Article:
Sun: full sun to partial shade
Water: Typical water needs for a succulent
Temperature: Zone 9a from 20° F to 25° F (-6.7 ° C to -3.9° C)
Winter Survival: Not cold hardy
Propagation: offsets, stem cuttings
Flower: in the Spring or Summer
Toxic: Generally non-toxic to humans and animals
Space Requirement: Indoors
Common Problems: Plants may rot if overwatered, pests
Where to buy Haworthia retusa?
Basc Care for Haworthia retusa
Watering for Haworthia retusa is a simple task. It requires Typical water needs for a succulent.
One simple tip for you is that you can use some online apps to check the soil status before you go water your succulents. I would recommend the ThePlantsCheck app, it has some nice features there.
Only feed this succulent during its active growing seasons which means spring and fall. Use the right fertilizer applied in the right amounts. Applying half-strength balanced fertilizer every month or so is recommended for optimal results.
Do not fertilize during summer as the plant is dormant.
Sun & Location Requirements for "Star Cactus"
Haworthia retusa requires full sun to partial shade. It's best to keep it in an area of your garden or home that gets plenty of bright, indirect sunlight throughout the day. When temperatures are too hot and direct sunlight is too intense, try moving "Star Cactus" to a shadier spot for part of the day.
As per this succulent profile, it is only able to stay healthy when the environment temperature is above the range of zone 9a from 20° F to 25° F (-6.7 ° C to -3.9° C).
In order to protect Haworthia retusa from freezing temperatures, it is important to provide adequate insulation and drainage. A layer of mulch or gravel will help protect the roots by keeping them warm during cold weather. In addition, protection from wind and sun exposure can help reduce the chances of frost damage.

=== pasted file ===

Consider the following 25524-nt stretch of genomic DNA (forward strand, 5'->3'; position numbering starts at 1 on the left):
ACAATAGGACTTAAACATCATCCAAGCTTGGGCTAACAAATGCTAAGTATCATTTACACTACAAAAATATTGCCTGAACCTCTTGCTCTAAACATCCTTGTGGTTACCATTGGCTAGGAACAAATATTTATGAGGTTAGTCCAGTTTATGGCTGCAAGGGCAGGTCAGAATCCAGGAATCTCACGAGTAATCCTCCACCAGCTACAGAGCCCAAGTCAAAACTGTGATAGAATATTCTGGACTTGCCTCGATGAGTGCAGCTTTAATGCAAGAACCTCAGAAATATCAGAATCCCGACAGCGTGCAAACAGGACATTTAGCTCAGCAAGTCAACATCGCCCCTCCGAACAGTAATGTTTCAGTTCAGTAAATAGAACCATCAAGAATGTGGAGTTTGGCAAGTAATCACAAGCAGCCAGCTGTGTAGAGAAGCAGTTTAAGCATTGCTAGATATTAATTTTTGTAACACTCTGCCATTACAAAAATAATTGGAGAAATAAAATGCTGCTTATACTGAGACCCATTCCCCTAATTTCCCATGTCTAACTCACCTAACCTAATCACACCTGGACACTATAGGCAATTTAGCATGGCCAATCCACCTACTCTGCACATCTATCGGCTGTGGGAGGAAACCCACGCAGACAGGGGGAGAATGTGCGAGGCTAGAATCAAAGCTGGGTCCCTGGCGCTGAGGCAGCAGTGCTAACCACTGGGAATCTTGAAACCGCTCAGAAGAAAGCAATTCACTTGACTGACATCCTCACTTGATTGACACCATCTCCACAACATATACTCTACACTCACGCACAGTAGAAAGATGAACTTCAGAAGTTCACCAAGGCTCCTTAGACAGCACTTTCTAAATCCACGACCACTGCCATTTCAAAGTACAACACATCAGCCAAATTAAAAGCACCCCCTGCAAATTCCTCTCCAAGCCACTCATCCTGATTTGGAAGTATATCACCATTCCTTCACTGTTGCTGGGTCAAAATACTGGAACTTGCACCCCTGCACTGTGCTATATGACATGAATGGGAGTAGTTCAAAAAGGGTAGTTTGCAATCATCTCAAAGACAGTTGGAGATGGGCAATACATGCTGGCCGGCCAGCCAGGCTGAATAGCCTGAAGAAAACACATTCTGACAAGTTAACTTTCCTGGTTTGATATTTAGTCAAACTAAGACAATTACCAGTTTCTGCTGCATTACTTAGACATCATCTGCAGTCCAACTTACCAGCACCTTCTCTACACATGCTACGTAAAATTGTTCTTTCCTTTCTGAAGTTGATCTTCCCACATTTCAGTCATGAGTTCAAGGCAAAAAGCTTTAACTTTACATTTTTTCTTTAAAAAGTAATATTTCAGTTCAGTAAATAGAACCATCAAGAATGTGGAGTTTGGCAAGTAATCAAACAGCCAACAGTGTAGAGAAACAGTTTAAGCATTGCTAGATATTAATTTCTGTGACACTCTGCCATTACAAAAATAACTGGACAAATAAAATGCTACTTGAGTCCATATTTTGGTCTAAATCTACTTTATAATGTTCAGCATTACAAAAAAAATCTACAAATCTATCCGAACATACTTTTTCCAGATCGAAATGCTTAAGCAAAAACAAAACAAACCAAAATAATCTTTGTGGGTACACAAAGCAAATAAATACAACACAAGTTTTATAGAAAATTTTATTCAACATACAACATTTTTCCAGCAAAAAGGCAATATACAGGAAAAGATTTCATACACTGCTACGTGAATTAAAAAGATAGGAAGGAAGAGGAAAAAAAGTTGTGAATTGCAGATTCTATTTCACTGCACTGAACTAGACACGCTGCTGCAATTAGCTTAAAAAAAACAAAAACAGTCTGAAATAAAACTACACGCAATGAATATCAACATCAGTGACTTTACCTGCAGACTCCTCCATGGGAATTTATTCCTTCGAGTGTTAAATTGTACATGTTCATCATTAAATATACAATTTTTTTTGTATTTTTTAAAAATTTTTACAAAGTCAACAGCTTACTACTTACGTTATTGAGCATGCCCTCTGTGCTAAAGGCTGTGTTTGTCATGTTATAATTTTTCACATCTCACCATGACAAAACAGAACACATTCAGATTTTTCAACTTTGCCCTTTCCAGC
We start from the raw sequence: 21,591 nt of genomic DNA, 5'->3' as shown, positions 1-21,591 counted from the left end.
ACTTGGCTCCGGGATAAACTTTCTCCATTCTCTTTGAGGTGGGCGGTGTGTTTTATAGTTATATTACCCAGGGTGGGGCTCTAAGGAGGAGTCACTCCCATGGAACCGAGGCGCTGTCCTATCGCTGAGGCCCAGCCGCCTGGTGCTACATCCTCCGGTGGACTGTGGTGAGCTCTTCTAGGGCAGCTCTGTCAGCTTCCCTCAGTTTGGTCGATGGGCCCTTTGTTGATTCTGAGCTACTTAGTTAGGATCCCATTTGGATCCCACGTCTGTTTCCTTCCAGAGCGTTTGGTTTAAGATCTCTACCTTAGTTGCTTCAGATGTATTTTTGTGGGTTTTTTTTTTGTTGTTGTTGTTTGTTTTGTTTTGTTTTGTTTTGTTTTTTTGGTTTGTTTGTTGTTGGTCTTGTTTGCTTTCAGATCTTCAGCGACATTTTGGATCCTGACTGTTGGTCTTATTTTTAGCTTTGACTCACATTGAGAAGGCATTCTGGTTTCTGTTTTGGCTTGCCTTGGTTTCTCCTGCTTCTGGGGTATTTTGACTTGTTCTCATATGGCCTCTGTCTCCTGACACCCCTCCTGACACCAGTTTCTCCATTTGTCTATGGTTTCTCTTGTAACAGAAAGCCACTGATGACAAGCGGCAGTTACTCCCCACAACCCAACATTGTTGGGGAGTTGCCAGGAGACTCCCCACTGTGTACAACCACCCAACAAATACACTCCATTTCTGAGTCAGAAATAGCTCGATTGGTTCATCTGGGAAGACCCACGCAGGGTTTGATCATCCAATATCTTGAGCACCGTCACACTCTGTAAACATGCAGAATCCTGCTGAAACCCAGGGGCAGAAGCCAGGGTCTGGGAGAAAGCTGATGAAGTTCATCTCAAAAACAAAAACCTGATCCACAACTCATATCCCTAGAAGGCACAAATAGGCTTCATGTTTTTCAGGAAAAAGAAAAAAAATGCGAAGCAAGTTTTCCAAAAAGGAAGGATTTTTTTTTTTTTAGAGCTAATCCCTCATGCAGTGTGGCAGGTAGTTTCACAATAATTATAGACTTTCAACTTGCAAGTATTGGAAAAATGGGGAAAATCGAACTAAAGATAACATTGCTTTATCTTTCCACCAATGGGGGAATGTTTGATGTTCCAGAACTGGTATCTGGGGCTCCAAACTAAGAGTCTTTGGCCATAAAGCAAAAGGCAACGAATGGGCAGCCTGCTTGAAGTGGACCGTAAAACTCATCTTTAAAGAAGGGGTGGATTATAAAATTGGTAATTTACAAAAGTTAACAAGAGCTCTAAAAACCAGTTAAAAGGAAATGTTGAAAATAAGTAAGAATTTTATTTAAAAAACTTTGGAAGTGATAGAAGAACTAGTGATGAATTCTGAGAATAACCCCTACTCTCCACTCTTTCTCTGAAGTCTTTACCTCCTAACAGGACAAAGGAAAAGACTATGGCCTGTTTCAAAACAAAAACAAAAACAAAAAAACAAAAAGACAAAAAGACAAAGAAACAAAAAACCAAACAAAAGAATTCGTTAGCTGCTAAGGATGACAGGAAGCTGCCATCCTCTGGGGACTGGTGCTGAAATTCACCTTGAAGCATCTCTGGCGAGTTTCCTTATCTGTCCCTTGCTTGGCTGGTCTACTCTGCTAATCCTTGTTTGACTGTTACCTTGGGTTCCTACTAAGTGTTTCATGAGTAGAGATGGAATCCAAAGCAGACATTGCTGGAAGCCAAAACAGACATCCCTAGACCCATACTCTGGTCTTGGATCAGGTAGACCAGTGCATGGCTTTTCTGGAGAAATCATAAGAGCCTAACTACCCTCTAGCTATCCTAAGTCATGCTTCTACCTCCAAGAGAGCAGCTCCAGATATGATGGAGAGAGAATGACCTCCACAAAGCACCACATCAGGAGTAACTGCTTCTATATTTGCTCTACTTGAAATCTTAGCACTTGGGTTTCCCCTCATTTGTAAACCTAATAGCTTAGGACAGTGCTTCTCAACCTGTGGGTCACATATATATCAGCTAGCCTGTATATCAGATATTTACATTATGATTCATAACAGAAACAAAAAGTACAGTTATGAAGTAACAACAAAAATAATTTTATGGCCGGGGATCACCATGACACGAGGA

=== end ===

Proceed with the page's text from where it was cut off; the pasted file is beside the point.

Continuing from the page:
Any succulents in the group will only need minimal space to grow. You can place your pot at your table or window. Outdoors is also a nice idea to put your pot.
Haworthia retusa also benefits from some indirect light throughout the day as well, so make sure you give it enough space to soak up light without becoming too exposed to heat.
Succulents can be propagated easily by taking offsets from the mother plant and replanting them in fresh soil. The offset will eventually grow into a new succulent that is identical to its parent.
Successfully propagating succulents is a great way to increase your collection of these unique houseplants. To propagate Haworthia retusa by stem cuttings, you’ll need a few supplies including a sharp, clean knife and soil.
Haworthia retusa is generally non-toxic to humans and animals. However, the plant may contain certain toxins which can cause mild skin irritation if it is ingested or comes in contact with skin. Therefore, it is important to keep the plant away from children and pets for safety reasons.
Pests and Diseases
Haworthia retusa can be affected common pests and diseases like most of the other succulents such as mealybugs, scale insects, and Red spider mites.
If you do spot any of pest signs, you can treat your succulent using below methods.
- Mealybugs: quarantine, clean infected plants, soapy water.
- Scale insects: quarantine, clean infected plants, soapy water.
- Red spider mites: Quarantine, clean your infected plants, treatment with a systemic insecticidal/soapy water.
Besides that, to prevent serious health issues from happening, keep your succulent in a well-ventilated area and check it regularly for any signs of pests or health problems.